The IRS allows taxpayers and businesses to deduct certain expenses that decrease the filer's taxable income. Such deductions are only available if the person or business itemizes these expenses on Schedule A of their federal income tax returns.
Tax Deduction Categories
Schedule A includes all itemized deduction categories for taxpayers. These are:
- Medical and dental expenses – those exceeding 7.5 percent of adjusted gross income for both 2017 and 2018
- State and local taxes
- Home mortgage interest
- Charitable contributions
- Casualty and theft losses
- Job expenses and miscellaneous deductions
Business Expense Categories
Businesses may take advantage of various tax deductions not available to the ordinary taxpayer. The business expenses list for deductibility, included on Schedule C, include:
- Business meals
- Business insurance
- Business travel
- Interest and bank fees
- Promotion and advertising
- Vehicle business use
- Business-related education
- Professional and legal fees
- Salaries and benefits
- Charitable donations
- Internet and telephone services
Then there are self-employment tax deductions. When you are self-employed, you must pay both your “employee” contributions to Medicare and Social Security, as well as the “employer” contributions that the employer pays for its permanent employees. The good news is that half of your “employer” contribution is tax-deductible.
Whether you are itemizing personal or business expenses, keeping accurate records is crucial. If the IRS has any questions about your deductions, you must have receipts including amounts, date and services/products provided.
Itemized Deductions 2018
The Tax Cuts and Jobs Act, signed into law by President Donald J. Trump on Dec. 22, 2017, raised the standard deduction to $24,000 for married couples filing jointly and $12,000 for single filers, while eliminating personal exemptions. That means far fewer people will itemize deductions on their tax returns – probably half of the roughly 30 percent who itemized deductions in the past. There also were several crucial changes made to deductible items. Formerly, all state and local taxes were deductible on the federal income tax form. Now, the cap on such deductions is $10,000. Homeowners who take out a mortgage after Dec. 14, 2017, can deduct interest only on mortgages up to $750,000, rather than the $1 million mark allowed in previous years. However, those homeowners who already have mortgages between $750,001 and $1 million may still deduct the interest, as their mortgage amounts were grandfathered under the new tax law. Homeowners planning to take out a home equity loan in 2018 are out of luck. The interest on such loans is no longer deductible, although deductibility is grandfathered for those who took out such loans in earlier years, with a major caveat. Such a loan must have been used to buy, build or substantially improve a home to remain deductible. If you previously took out a home equity loan to pay for a child’s college expenses, buy a car or use for any other reason, you can’t deduct the interest.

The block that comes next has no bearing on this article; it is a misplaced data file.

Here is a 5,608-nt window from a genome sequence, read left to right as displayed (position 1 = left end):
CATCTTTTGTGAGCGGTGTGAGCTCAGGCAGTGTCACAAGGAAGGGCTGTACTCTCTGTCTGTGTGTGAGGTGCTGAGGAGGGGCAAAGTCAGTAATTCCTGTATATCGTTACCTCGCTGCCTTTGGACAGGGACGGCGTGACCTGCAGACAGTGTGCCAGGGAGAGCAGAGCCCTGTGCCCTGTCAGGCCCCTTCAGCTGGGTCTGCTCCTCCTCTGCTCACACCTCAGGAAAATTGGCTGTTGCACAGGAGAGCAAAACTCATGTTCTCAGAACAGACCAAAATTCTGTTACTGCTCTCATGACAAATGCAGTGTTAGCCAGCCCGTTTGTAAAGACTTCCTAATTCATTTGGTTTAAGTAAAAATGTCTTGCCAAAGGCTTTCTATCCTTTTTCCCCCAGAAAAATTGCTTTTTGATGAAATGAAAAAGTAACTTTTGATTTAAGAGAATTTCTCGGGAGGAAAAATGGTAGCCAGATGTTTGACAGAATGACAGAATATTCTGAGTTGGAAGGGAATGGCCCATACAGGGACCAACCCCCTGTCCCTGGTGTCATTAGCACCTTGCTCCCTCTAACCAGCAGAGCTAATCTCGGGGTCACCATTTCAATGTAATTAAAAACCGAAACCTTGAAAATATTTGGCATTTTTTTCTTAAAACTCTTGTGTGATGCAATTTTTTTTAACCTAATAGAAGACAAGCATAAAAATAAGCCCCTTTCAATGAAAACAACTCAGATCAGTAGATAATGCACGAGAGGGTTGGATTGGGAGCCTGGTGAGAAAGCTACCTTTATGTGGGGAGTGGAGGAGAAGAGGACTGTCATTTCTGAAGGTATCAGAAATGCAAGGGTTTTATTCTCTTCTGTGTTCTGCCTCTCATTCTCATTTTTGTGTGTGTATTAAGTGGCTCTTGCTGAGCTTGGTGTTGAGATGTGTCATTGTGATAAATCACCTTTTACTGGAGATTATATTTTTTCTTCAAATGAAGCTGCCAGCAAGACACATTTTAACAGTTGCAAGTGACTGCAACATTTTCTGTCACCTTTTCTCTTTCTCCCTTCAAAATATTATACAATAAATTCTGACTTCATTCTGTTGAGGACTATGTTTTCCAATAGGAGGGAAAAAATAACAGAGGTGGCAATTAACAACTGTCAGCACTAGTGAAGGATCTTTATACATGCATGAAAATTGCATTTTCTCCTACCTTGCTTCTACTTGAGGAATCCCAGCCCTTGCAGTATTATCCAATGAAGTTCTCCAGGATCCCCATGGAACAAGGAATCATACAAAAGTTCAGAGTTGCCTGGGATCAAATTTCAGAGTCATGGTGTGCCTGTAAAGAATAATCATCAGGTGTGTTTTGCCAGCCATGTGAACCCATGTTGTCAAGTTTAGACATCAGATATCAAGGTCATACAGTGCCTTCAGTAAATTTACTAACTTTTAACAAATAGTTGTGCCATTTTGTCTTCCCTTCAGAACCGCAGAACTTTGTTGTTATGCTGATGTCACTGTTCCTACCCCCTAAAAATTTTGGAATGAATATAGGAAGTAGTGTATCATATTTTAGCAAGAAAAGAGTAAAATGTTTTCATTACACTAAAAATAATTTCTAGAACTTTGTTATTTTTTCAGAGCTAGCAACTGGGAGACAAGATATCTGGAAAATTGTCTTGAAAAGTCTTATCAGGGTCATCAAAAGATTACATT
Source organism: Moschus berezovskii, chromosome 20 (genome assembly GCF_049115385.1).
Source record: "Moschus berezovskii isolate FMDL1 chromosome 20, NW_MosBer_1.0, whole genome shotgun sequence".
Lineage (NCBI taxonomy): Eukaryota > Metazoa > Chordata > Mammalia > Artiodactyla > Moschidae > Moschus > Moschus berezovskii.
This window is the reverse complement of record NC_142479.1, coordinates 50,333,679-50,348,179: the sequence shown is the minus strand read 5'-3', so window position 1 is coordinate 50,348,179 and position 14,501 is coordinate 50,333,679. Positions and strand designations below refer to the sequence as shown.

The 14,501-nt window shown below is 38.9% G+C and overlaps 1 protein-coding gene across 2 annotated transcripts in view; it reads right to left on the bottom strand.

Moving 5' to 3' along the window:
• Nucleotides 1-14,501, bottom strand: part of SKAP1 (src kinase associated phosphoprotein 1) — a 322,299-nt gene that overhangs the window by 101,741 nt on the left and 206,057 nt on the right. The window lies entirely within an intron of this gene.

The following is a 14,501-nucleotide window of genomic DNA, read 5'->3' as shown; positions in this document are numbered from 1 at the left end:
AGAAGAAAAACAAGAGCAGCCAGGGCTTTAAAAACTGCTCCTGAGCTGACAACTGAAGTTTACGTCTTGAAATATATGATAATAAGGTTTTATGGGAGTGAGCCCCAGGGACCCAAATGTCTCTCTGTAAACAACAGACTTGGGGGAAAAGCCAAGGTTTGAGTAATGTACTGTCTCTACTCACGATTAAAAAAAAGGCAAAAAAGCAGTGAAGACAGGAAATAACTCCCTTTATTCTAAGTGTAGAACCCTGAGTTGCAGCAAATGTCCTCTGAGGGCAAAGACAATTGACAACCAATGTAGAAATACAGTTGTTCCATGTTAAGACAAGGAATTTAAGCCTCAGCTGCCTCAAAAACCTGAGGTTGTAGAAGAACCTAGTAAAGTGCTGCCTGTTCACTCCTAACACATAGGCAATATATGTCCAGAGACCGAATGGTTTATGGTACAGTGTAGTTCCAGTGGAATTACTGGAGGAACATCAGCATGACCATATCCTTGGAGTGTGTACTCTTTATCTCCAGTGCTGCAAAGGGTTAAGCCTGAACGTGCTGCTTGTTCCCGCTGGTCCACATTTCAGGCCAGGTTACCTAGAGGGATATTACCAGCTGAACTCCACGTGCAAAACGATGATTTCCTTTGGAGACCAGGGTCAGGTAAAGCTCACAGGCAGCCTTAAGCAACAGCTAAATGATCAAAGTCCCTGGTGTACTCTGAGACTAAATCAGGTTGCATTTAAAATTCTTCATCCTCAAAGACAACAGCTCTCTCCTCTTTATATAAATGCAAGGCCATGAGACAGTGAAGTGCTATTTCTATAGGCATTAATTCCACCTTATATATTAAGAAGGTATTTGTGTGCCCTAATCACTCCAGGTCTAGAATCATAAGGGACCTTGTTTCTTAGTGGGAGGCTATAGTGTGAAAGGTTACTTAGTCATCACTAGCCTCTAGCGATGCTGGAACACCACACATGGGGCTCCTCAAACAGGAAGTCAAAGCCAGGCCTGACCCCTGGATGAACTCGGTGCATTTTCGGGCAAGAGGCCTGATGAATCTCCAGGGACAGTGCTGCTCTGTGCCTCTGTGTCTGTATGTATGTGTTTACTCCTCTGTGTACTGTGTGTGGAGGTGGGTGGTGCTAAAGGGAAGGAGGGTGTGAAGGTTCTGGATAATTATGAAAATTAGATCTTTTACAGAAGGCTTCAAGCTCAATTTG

Casual and theft losses, unless due to a federal disaster as per the president’s declaration, are gone for the length of time the tax act is in effect, which is until Dec. 31, 2025. Employees who had to move because of work previously could deduct certain moving expenses, but that deduction is gone under the act. Also gone are miscellaneous unreimbursed itemized deductions for work purposes. Deductions for tax preparation fees also have vanished. However, if you’re an especially generous person, you now can give away up to 60 percent of your adjusted gross income, as opposed to 50 percent in 2017, and take the charitable deduction.
Itemized Deductions 2017
For 2017, the Bipartisan Budget Act of 2018, signed into law by President Trump in February 2018, retroactively restored several deductions for this tax year only. These include the deduction for mortgage insurance premiums, as well as the deduction for tuition and fees for a dependent child attending college if the parents met the income guidelines. This latter deduction was “above the line,” meaning that parents did not have to itemize to take it. It was supposed to expire at the end of 2016, but the budget act extended it for one more year.
Video of the Day
- IRS Tax Topics: Topic 502 - Medical and Dental Expenses
- IRS: About Schedule A (Form 1040), Itemized Deductions
- Forbes: What Your Itemized Deductions On Schedule A Will Look Like After Tax Reform
- Investopedia: Schedule A
- Congress: H.R.1892 - Bipartisan Budget Act of 2018
- Bench: The Big List of Small Business Tax Deductions (and How to Claim Them) Read more at https://bench.co/blog/tax-tips/small-business-tax-deductions/#tl2B9G23tCyDCjr4.99
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